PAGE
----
Coachella Valley Water District appoints longtime public servant in the Coachella Valley to the board

CATHEDRAL CITY —Coachella Valley Water District (CVWD) has appointed John Aguilar, who made history in this community as the first Latino mayor, to the board seat recently vacated by G. Patrick O’Dowd.

Aguilar has a history commitment to public service. His new role is an extension of that commitment.

Voters first elected Aguilar to the City Council on Nov. 8, 2016. Before that he served as an appointed member of the City Council from September 2014 to early December 2014, and again from December 2014 to December 2016 after then-Councilmember Stan Henry was elected mayor.

Aguilar accepted the council seat appointment in order to encourage greater participation from Cathedral City’s Hispanic community as well as other underrepresented communities.

He chose not to seek re-election in the Nov.3 election. His term expired in December.

Aguilar is retired from Riverside County where he served as Deputy Director for Riverside County Economic Development Agency’s Housing Authority.

His appointment to the Coachella Valley Water District took effect Dec. 9, 2020.

Following is a Q&A he participated in with Uken Report.

Uken Report (UR): Why did you want this appointment specifically?

John Aguilar: I previously sat on the city’s 2X2 joint City/Coachella Valley Water District committee, which focused on issues of common concern and it prompted me to learn more about Coachella Valley Water District and its impact on the Valley. As you know, water resources for our Valley are incredibly important to the economy, the environment and health and safety of people in our community.  I am beyond thrilled to be able to serve in this capacity where I can help protect those resources.  The Coachella Valley Water District Board and organization have a very successful record of preservation and water service management and I believe I can further that success.

UR: I understand you have a strong interest in preservation. What does that mean to you? Do you have some specific ideas?

John Aguilar: Conservation, preservation of our resources, and sustainability were all areas of strong interest for me at the city and I would like to continue that priority at the Coachella Valley Water District.  The District has a very strong conservation program so I am eager to learn in greater detail about how they have worked and areas that might be improved.  Water is critical to an important balance between stimulating growth and economic success, particularly in this pandemic environment.

UR: Did anyone encourage you seek the appointment? If so, who?

John Aguilar: Yes, Supervisor (V. Manuel) Perez who has a key interest in water issues, including providing clean water to many of the residents of the East Valley, initially approached me about applying.  The Supervisor and I have a long history of collaboration and I have great respect for the work he has, and continues to do, on behalf of his constituents in the Fourth District.  I also had encouragement from other local elected leaders and after discussing this with my partner, I decided to apply.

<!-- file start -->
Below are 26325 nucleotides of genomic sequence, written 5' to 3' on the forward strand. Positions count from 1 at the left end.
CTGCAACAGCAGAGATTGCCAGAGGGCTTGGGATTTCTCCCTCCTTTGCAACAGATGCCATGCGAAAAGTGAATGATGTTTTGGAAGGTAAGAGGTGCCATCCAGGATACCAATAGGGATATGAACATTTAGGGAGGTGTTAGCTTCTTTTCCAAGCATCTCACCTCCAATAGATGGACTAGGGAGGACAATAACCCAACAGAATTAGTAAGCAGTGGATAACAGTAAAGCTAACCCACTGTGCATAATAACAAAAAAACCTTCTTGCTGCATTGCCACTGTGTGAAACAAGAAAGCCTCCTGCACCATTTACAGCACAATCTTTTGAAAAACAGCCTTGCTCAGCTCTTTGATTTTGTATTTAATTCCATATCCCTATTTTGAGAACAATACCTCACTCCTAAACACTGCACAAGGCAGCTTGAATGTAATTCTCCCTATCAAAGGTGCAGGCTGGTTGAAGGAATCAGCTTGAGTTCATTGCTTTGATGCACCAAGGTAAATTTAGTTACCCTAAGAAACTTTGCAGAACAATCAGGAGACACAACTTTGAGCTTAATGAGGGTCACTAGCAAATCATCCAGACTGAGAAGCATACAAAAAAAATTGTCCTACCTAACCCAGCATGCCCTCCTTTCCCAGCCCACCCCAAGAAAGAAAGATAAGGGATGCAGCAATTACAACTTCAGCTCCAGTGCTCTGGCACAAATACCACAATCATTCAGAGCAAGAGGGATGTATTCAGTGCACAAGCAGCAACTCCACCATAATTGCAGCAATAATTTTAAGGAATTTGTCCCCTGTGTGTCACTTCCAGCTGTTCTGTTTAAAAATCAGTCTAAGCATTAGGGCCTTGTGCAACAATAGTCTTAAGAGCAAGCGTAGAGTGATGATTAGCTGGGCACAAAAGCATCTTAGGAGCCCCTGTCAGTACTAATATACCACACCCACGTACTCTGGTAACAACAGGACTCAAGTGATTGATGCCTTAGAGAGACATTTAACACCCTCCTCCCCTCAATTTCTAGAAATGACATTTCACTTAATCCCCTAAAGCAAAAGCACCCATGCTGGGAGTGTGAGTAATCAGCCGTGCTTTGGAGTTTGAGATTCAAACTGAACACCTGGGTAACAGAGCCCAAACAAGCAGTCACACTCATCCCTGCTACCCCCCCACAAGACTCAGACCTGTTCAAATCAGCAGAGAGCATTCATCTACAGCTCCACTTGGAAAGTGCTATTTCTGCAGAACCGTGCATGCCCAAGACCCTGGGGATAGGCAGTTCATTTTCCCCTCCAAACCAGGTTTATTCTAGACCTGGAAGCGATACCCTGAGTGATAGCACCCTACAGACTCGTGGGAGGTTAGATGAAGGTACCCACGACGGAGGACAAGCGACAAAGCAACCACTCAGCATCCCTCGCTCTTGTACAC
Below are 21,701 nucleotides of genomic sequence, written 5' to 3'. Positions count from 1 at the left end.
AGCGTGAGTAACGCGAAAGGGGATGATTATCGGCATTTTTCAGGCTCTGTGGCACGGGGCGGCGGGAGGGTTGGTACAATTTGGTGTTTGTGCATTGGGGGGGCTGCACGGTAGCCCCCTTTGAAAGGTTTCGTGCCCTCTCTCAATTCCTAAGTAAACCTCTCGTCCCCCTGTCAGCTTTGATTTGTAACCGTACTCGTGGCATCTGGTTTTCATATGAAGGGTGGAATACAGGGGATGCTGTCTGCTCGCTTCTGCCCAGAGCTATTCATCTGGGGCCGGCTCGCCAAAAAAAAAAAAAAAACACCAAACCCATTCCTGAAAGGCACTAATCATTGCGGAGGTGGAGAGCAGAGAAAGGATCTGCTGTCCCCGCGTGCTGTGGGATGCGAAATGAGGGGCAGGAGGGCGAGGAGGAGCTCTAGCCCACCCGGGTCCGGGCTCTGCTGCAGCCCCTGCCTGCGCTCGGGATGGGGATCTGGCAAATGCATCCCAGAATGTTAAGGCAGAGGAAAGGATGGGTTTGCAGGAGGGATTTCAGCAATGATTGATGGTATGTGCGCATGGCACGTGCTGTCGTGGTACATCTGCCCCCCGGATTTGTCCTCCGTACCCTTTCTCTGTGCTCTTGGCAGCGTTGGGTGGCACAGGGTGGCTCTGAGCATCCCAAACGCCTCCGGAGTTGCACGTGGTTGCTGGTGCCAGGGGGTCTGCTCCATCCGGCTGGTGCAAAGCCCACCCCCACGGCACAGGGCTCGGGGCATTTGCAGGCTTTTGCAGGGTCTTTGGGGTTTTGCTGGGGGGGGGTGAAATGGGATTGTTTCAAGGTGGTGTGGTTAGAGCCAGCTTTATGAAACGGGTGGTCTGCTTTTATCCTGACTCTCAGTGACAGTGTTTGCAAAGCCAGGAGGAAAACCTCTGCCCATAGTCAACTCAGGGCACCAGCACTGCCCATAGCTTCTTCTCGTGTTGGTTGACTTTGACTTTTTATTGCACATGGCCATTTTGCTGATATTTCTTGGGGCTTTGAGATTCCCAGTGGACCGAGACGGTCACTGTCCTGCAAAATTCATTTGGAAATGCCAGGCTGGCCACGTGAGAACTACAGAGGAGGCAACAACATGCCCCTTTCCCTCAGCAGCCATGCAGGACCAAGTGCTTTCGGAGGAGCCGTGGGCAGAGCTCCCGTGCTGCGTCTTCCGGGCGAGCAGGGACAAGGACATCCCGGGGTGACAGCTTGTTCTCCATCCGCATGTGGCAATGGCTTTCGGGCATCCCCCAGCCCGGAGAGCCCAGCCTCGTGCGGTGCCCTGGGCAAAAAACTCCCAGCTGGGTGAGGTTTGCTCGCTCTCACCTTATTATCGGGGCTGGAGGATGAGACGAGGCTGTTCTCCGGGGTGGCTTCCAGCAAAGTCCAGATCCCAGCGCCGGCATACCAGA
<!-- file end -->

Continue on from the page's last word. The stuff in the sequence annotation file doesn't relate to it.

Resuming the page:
UR: You certainly left an imprint on Cathedral City politics, first as a Councilmember than as Mayor. Knowing you just took office at CVWD, how do you plan to make your mark?

John Aguilar:  I am still developing my ideas. I have a lot to learn about our water resources and I hope that my experience can be valuable to the Board, staff and community members in a meaningful way.

UR: You are a seasoned local politician. Is there a learning curve with this appointment? How so? Tell us one thing you’ve learned that you did not know before.

John Aguilar: There is a significant learning curve here.  I knew CVWD was expansive but did not know that the District provides seven different water-related services to more than 300,000 residents and businesses across three counties that cover over 1,000 square miles.  I also just learned that CVWD is one of only two water agencies that has rights to both Colorado River Water and State Water Project Water.  I am diving in all the way to learn more about all the ways the District serves its Community.

UR: An idea has been floated to consolidate CVWD and Mission Springs Water District. Any thoughts on that?

John Aguilar: Only that I am aware that CVWD and Mission Springs Water District work collaboratively on a number of efforts for the Valley including the Regional Water Management Plan and compliance with the Sustainable Groundwater Management Act.

Aguilar was the only person to seek the Division 1 seat that was vacated when O’Dowd resigned Nov. 3 to take a post as Executive Director of the Salton Sea Authority. The board discussed an option to hold a special election to fill the seat but agreed to an appointment as the more cost-effective option. Directors must live in the division they represent.

Coachella Valley Water District is a public agency governed by a five-member board of treatment and reclamation services, regional storm water protection, groundwater management and water conservation. It serves approximately 108,000 residential and business customers across 1,000 square miles, located primarily in Riverside County, but also in portions of Imperial and San Diego counties.

Image Sources

  • John Aguilar: CVWD